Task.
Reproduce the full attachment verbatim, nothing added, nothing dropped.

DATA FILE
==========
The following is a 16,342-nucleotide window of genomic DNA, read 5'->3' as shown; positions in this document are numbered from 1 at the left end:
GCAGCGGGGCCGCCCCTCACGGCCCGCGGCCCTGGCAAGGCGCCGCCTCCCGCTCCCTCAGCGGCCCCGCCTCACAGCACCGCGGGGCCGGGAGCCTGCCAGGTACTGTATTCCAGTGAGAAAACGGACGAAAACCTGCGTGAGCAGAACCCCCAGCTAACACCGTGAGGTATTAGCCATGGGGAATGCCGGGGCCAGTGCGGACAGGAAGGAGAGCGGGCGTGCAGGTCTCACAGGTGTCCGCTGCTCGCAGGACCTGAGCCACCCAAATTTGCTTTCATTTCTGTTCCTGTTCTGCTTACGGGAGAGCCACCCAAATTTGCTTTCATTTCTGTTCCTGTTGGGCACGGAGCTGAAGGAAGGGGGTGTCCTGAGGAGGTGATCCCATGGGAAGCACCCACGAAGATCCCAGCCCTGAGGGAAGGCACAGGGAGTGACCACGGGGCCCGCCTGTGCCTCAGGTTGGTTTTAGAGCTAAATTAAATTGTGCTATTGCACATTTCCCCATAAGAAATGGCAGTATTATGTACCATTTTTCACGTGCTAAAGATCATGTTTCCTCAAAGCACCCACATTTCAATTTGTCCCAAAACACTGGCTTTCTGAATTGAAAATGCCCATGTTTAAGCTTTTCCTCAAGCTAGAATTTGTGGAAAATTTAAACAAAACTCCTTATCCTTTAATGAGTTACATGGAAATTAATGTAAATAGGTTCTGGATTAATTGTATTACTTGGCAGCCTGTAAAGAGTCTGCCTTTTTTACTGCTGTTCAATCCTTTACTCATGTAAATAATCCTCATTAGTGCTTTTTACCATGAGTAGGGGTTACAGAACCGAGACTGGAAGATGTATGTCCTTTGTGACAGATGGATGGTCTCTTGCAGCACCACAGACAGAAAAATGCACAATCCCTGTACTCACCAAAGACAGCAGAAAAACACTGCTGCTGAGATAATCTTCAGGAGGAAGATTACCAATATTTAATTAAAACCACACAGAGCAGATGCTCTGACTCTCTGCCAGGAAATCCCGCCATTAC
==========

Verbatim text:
The following is a 16,342-nucleotide window of genomic DNA, read 5'->3' as shown; positions in this document are numbered from 1 at the left end:
GCAGCGGGGCCGCCCCTCACGGCCCGCGGCCCTGGCAAGGCGCCGCCTCCCGCTCCCTCAGCGGCCCCGCCTCACAGCACCGCGGGGCCGGGAGCCTGCCAGGTACTGTATTCCAGTGAGAAAACGGACGAAAACCTGCGTGAGCAGAACCCCCAGCTAACACCGTGAGGTATTAGCCATGGGGAATGCCGGGGCCAGTGCGGACAGGAAGGAGAGCGGGCGTGCAGGTCTCACAGGTGTCCGCTGCTCGCAGGACCTGAGCCACCCAAATTTGCTTTCATTTCTGTTCCTGTTCTGCTTACGGGAGAGCCACCCAAATTTGCTTTCATTTCTGTTCCTGTTGGGCACGGAGCTGAAGGAAGGGGGTGTCCTGAGGAGGTGATCCCATGGGAAGCACCCACGAAGATCCCAGCCCTGAGGGAAGGCACAGGGAGTGACCACGGGGCCCGCCTGTGCCTCAGGTTGGTTTTAGAGCTAAATTAAATTGTGCTATTGCACATTTCCCCATAAGAAATGGCAGTATTATGTACCATTTTTCACGTGCTAAAGATCATGTTTCCTCAAAGCACCCACATTTCAATTTGTCCCAAAACACTGGCTTTCTGAATTGAAAATGCCCATGTTTAAGCTTTTCCTCAAGCTAGAATTTGTGGAAAATTTAAACAAAACTCCTTATCCTTTAATGAGTTACATGGAAATTAATGTAAATAGGTTCTGGATTAATTGTATTACTTGGCAGCCTGTAAAGAGTCTGCCTTTTTTACTGCTGTTCAATCCTTTACTCATGTAAATAATCCTCATTAGTGCTTTTTACCATGAGTAGGGGTTACAGAACCGAGACTGGAAGATGTATGTCCTTTGTGACAGATGGATGGTCTCTTGCAGCACCACAGACAGAAAAATGCACAATCCCTGTACTCACCAAAGACAGCAGAAAAACACTGCTGCTGAGATAATCTTCAGGAGGAAGATTACCAATATTTAATTAAAACCACACAGAGCAGATGCTCTGACTCTCTGCCAGGAAATCCCGCCATTAC